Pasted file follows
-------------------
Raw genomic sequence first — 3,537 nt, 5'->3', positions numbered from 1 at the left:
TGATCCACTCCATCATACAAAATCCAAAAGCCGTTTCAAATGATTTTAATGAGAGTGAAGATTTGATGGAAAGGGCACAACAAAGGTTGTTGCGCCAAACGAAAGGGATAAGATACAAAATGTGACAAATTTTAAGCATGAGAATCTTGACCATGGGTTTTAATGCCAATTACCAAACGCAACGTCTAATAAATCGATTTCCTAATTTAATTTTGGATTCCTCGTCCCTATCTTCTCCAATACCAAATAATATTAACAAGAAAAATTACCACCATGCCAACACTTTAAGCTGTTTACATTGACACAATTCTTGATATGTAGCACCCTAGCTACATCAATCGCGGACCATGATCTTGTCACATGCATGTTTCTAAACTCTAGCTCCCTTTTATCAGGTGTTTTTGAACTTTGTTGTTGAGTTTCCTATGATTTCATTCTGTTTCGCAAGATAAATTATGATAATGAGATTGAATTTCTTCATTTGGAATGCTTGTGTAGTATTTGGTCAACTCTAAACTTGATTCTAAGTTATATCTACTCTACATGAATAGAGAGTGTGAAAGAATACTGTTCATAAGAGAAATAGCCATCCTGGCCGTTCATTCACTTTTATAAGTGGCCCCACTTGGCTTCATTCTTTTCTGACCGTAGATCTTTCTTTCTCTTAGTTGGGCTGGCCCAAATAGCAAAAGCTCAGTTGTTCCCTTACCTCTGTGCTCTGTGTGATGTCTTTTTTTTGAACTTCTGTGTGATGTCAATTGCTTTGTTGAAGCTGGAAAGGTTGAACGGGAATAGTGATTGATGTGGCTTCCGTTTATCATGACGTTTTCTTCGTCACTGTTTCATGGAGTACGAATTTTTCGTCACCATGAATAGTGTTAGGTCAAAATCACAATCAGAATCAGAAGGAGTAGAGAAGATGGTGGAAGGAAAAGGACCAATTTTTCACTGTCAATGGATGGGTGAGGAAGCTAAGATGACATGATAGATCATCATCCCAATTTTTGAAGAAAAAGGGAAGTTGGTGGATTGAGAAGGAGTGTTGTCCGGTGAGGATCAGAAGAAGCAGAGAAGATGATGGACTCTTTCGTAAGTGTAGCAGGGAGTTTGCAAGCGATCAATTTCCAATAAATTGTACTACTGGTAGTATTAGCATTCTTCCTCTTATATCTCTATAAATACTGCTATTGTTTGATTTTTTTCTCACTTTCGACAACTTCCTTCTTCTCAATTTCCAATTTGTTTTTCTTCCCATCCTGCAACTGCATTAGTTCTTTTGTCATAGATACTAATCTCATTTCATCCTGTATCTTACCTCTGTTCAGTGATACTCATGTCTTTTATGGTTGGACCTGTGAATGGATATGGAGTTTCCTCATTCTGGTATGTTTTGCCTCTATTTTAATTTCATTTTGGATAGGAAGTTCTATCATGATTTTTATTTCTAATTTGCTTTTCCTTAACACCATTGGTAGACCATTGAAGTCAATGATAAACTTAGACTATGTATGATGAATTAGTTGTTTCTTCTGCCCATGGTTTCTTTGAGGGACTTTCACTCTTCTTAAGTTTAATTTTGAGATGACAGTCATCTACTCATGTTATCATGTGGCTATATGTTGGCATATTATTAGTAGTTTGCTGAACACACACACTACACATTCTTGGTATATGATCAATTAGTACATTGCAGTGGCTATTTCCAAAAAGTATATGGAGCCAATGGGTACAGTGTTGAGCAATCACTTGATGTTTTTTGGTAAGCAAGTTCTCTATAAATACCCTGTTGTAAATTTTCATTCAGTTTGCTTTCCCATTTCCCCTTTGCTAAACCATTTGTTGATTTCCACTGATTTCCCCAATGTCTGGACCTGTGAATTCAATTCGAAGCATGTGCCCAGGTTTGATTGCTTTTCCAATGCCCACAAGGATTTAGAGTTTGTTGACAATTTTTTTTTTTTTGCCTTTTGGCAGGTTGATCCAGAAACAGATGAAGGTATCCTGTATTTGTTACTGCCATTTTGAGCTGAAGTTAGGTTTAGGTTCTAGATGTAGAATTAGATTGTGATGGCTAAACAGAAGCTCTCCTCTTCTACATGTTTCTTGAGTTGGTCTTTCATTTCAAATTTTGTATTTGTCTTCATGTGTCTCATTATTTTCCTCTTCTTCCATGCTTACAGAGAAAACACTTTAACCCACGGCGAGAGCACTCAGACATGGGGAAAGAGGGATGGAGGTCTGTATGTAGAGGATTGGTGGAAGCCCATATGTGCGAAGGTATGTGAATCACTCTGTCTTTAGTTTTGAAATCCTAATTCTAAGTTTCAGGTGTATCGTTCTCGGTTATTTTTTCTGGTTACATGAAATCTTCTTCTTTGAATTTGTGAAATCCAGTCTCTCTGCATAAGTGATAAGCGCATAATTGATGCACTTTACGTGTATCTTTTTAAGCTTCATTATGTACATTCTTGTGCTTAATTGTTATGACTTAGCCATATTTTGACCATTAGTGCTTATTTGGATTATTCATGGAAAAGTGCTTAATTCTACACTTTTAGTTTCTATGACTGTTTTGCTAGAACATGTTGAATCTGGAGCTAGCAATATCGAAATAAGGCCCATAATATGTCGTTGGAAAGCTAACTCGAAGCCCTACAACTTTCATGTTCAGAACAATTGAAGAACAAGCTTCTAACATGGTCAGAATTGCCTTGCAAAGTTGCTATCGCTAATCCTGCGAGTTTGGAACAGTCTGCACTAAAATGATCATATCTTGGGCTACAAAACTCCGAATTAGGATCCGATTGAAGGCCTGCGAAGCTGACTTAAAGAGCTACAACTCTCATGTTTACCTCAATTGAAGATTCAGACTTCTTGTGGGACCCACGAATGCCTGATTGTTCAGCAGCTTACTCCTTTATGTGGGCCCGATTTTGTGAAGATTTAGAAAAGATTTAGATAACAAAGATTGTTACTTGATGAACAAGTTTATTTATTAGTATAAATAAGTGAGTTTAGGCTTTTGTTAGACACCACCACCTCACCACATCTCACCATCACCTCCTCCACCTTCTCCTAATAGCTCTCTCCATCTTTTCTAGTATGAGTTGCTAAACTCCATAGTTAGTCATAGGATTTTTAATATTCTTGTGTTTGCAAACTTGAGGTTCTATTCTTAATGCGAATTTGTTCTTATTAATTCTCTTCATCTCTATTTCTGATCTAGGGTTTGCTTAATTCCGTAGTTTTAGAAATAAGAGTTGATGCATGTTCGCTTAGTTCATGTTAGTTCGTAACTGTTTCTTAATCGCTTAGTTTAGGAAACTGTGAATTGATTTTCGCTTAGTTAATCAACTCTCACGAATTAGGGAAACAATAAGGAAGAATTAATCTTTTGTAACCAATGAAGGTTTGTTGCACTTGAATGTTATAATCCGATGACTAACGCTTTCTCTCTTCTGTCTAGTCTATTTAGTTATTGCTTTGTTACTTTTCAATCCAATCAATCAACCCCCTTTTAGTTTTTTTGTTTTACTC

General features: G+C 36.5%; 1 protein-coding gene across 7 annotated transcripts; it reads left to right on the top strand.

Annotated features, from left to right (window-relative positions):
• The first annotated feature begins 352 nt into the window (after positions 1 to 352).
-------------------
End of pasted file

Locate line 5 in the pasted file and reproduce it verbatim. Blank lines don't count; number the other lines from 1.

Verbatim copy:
• The first annotated feature begins 352 nt into the window (after positions 1 to 352).